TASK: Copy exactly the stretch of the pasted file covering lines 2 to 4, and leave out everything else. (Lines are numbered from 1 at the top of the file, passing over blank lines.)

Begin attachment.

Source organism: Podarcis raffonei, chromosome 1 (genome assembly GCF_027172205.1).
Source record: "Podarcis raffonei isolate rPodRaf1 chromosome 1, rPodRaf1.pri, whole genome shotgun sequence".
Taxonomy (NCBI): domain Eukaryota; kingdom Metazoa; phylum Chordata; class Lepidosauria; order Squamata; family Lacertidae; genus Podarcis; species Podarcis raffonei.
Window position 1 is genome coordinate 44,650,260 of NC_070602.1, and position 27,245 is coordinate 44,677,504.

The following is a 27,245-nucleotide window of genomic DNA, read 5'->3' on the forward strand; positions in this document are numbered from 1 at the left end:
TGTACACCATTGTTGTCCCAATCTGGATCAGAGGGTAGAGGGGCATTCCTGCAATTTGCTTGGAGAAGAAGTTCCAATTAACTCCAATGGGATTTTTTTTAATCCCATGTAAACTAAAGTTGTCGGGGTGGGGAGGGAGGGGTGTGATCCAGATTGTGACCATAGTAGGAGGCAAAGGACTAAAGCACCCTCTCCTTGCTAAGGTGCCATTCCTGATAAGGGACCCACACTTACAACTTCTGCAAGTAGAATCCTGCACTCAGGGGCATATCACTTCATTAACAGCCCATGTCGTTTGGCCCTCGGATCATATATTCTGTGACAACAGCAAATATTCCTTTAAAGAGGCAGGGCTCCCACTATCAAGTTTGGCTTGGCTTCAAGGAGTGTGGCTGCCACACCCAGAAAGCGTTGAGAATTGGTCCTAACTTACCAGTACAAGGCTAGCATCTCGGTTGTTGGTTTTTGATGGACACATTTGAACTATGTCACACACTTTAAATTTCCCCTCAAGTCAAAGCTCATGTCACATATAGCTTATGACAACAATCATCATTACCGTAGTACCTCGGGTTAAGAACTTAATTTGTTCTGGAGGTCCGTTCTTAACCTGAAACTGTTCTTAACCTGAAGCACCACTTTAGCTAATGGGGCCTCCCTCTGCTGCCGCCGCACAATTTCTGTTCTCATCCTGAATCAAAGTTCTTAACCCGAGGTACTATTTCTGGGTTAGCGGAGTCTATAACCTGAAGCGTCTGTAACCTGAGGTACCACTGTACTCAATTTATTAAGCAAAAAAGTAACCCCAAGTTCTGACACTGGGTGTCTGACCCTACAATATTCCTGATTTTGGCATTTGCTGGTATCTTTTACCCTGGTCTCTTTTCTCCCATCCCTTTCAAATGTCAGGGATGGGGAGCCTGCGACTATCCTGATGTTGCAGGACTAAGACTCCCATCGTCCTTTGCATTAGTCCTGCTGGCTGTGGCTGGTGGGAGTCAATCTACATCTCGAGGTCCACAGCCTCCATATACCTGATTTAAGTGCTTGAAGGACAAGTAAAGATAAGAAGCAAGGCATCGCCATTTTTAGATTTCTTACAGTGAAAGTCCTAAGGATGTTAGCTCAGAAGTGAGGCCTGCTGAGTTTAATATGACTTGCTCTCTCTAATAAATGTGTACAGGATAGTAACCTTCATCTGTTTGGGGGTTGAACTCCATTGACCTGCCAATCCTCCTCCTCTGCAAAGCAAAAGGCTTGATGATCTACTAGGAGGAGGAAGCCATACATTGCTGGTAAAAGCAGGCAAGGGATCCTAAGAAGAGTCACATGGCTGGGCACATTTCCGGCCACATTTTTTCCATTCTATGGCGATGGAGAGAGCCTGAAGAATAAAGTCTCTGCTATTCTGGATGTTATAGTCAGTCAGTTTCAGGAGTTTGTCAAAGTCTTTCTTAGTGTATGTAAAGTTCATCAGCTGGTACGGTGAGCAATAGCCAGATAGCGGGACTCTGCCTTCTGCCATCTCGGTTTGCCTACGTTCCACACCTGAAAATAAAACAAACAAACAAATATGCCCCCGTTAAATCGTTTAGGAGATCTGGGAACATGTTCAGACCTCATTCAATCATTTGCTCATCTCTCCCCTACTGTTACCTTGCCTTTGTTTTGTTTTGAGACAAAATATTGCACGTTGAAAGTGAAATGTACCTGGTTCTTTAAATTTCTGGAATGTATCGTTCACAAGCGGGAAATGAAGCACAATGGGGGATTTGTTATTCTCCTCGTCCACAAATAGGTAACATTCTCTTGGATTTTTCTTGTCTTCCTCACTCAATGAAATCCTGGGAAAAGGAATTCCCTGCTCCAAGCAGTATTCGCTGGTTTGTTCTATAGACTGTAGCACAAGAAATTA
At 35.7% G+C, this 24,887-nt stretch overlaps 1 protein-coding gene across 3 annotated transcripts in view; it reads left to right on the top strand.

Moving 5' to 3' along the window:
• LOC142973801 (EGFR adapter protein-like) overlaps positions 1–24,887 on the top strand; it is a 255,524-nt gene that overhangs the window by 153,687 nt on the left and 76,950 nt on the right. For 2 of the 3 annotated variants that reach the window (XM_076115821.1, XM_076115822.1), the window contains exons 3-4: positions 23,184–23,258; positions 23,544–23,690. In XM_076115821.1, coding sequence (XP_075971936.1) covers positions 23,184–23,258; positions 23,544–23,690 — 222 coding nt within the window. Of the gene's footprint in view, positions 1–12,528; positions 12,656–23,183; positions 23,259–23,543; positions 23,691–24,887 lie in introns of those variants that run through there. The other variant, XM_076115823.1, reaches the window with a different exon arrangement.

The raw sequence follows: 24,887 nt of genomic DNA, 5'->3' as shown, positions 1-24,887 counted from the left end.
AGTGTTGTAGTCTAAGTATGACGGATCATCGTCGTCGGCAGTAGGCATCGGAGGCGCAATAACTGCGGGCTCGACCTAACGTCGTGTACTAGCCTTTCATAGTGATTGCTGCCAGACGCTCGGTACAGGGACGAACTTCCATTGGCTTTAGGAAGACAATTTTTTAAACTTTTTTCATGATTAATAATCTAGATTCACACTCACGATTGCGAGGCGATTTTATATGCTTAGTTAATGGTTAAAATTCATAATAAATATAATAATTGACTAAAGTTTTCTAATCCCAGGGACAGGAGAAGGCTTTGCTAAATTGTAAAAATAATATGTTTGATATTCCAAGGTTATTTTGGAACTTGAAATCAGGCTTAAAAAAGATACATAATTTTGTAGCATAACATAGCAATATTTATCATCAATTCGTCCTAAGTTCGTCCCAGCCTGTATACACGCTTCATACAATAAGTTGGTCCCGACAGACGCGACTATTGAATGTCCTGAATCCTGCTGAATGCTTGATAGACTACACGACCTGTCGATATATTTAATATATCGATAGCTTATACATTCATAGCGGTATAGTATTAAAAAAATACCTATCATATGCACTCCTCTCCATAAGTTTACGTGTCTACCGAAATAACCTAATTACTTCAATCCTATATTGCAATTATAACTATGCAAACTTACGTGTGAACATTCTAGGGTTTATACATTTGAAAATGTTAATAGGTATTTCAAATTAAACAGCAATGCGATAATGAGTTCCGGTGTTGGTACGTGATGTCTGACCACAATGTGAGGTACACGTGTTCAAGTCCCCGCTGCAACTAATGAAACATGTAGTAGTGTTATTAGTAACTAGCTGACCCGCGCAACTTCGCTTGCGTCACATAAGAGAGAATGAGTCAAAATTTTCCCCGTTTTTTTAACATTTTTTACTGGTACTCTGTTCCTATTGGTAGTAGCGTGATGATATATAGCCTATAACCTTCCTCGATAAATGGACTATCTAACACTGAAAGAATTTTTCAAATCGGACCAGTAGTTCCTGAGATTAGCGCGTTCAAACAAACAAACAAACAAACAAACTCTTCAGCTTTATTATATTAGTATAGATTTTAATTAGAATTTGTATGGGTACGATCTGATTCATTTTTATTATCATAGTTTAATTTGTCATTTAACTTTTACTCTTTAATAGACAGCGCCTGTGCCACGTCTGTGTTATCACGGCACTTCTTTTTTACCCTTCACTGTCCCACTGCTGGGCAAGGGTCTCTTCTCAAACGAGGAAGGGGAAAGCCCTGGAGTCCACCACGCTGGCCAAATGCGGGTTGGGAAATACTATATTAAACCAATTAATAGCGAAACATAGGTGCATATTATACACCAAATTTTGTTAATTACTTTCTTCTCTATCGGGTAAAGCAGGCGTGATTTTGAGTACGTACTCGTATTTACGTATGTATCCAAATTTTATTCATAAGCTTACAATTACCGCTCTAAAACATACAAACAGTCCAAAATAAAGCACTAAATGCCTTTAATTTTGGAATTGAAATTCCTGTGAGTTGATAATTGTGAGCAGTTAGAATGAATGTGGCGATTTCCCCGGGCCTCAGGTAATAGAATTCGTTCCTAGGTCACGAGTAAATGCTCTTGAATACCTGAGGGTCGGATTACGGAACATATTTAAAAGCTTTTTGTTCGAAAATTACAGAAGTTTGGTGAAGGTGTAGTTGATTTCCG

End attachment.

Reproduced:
Source record: "Podarcis raffonei isolate rPodRaf1 chromosome 1, rPodRaf1.pri, whole genome shotgun sequence".
Taxonomy (NCBI): domain Eukaryota; kingdom Metazoa; phylum Chordata; class Lepidosauria; order Squamata; family Lacertidae; genus Podarcis; species Podarcis raffonei.
Window position 1 is genome coordinate 44,650,260 of NC_070602.1, and position 27,245 is coordinate 44,677,504.